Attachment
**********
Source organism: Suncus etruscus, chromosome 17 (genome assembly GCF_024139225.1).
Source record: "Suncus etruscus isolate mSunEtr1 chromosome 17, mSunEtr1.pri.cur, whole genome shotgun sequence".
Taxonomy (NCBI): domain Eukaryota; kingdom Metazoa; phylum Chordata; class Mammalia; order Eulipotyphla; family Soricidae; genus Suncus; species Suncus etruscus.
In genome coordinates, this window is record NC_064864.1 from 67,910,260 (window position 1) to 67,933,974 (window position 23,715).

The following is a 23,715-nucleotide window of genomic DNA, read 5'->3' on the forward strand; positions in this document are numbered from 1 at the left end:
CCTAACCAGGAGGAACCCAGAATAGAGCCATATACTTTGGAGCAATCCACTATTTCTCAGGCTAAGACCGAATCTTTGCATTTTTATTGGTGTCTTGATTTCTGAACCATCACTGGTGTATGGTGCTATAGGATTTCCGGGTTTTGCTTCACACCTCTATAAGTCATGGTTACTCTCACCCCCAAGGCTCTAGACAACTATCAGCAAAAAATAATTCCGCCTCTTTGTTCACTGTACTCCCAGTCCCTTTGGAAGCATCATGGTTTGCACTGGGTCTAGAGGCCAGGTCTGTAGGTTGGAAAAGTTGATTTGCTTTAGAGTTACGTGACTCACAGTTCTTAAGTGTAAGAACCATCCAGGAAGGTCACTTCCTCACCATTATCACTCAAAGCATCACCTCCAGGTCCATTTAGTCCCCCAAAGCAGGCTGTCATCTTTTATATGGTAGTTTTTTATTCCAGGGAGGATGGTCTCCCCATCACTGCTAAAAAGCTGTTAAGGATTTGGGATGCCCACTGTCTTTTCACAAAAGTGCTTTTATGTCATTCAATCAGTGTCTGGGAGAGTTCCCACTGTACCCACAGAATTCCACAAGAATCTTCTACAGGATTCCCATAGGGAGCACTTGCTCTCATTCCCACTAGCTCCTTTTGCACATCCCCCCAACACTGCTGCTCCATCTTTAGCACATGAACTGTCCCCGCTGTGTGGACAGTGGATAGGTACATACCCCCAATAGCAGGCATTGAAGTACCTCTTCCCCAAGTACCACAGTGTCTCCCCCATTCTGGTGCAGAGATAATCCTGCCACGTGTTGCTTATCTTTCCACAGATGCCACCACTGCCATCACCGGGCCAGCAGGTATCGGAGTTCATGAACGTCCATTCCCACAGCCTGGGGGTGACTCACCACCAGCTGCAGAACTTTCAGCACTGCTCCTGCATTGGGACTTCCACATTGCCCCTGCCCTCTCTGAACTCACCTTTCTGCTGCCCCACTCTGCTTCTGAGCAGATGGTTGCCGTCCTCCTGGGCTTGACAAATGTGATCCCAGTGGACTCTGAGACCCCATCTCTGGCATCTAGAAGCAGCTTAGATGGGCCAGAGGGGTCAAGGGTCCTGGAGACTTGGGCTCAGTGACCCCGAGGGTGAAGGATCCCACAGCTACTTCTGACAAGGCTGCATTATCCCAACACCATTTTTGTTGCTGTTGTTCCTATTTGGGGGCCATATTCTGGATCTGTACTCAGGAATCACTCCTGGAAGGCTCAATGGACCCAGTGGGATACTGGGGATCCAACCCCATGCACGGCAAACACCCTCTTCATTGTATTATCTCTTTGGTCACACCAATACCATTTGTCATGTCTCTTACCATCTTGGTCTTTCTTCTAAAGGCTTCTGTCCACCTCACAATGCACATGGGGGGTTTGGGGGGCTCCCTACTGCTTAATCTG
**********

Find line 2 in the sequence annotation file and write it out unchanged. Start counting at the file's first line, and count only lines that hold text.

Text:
Source record: "Suncus etruscus isolate mSunEtr1 chromosome 17, mSunEtr1.pri.cur, whole genome shotgun sequence".